Building muscle after you age can be tricky but it can be done. After the age of 30, we lose muscle mass in our bodies. This is why it is important to focus on upping the protein in your diet.

The reason women over the age of 45 should focus on building muscle, is because muscle burns more calories than fat, so as we lose muscle it makes it more likely we will begin to store fat.

So, this is why strength training is important and older women should overhaul their diet and focus on building up muscle mass.

4. Drink green tea

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If you’re wanting to lose some weight, or simply want to maintain a healthy weight, green tea may help because tea catechins (especially EGCG) have been found to support weight loss.

What’s more, the combination of caffeine and L-theanine in a cup of green tea not only makes you feel good but may enhance your overall brain performance, especially your memory.  Green tea may also protect your brain from ageing and developing diseases such as Alzheimer’s and Parkinson’s.

5. Exercise regularly

Our metabolism decreases as we get older, so in order to boost it aim to do more physical activity than you were doing before. You could try walking everywhere or including more exercises in your day.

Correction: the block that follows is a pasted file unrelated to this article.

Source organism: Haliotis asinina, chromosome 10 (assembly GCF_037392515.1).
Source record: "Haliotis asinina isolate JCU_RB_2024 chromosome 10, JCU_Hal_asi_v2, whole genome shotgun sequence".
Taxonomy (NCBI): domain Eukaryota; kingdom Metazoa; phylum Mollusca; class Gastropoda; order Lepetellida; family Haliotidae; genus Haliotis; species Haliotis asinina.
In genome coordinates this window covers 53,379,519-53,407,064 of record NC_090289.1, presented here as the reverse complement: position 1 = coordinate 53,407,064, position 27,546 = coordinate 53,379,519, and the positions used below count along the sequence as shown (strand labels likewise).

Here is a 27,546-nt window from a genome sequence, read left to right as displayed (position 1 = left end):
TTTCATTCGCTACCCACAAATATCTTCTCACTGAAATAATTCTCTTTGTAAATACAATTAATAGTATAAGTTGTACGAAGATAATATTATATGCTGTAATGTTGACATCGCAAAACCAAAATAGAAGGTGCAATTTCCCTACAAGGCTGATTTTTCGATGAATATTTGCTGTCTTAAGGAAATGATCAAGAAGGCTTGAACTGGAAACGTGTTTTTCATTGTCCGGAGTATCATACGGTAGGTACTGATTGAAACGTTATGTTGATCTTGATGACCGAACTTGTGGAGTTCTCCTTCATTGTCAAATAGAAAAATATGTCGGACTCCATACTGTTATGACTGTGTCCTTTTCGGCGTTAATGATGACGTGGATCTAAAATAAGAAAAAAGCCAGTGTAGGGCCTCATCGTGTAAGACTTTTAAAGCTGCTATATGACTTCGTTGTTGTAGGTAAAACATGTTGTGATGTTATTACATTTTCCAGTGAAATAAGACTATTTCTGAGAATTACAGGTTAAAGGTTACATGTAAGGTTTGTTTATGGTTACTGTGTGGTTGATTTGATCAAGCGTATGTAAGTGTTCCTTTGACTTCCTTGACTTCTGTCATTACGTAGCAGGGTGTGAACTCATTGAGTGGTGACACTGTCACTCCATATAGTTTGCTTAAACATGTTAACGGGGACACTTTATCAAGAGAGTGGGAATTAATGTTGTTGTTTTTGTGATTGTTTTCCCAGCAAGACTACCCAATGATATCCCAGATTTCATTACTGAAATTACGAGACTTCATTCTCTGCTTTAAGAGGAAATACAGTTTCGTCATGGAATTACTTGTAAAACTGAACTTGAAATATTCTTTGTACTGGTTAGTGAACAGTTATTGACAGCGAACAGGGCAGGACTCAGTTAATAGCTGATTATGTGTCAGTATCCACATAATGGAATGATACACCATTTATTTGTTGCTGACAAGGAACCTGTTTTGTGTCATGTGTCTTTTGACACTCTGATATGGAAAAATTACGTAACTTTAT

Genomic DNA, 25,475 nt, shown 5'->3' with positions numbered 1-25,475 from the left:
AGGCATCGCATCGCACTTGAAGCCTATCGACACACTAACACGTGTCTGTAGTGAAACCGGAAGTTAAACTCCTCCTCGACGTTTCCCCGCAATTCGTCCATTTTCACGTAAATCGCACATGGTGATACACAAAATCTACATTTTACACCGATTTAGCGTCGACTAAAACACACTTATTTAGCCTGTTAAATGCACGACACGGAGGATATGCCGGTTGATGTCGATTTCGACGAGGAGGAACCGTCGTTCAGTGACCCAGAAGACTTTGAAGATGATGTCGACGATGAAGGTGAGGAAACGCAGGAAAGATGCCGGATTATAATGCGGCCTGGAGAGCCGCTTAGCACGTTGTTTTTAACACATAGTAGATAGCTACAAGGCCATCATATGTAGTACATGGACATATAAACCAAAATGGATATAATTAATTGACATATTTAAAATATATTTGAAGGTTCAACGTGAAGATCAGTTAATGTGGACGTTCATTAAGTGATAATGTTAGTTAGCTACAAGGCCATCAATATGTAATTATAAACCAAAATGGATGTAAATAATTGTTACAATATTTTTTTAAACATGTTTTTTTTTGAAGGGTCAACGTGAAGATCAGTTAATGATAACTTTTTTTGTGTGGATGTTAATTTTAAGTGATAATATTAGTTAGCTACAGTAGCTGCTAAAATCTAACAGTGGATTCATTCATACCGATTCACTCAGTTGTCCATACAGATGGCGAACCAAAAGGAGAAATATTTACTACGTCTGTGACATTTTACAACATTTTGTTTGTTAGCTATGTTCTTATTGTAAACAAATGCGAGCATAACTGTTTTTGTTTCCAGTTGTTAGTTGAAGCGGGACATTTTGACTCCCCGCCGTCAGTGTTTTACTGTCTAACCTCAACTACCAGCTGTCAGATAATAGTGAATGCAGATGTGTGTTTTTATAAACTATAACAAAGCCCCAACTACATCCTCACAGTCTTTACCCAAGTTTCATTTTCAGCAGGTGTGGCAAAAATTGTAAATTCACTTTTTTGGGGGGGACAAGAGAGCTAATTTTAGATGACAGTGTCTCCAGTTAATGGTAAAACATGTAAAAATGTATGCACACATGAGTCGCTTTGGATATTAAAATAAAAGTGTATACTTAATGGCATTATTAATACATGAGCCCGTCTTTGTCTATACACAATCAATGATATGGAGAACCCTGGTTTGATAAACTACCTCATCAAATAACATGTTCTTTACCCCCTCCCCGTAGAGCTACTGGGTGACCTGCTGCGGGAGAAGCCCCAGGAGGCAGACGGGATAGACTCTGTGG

Start by focusing on smaller weights then build up. Be sure to consult your physician before lifting any weights if you feel unsure.

Try low impact exercise, such as walking and swimming,  as these will help reduce the risk of injury and also helps build up muscle. Try adding an extra 10 minutes to your exercise regime to offset your slower metabolism.

Get help if you are struggling with the hormonal and physical changes of menopause

Women Who Got Period Young At Risk Of Early Or Premature Menopause

Depression, insomnia, anxiety and general sadness should be addressed with your GP, a psychologist or a counsellor. Eating a balanced diet that specifically addresses the symptoms of menopause is paramount.

Making lifestyle changes can help support other treatment options you may be looking at to support your journey with menopause.

Our Healthy Mummy Smoothie 45+


Just 1 scoop of The Healthy Mummy Smoothie 45+ includes all the vitamins and minerals in the ‘roll call’ of nutrients (plus more) needed for a calm mood and a clear mind.

Healthy Mummy Smoothie 45+ contains a unique combination of ingredients designed specifically to support the needs of women over 45 years old:

  • Vitamin D with Calcium to enhance the bone mineral density
  • 50% of your Vitamin D RDI, which is critical for bone health
  • Good source of Protein for muscle mass maintenance
  • Vitamin B6 for balanced hormonal activity support
  • Zinc, Vitamin C + E to protect cells from free radical damage

Find out more and buy our Healthy Mummy Smoothie 45+ today!

Join our Healthy Mummy Over 45 Facebook support group to get advice and support from other mums who are over 45.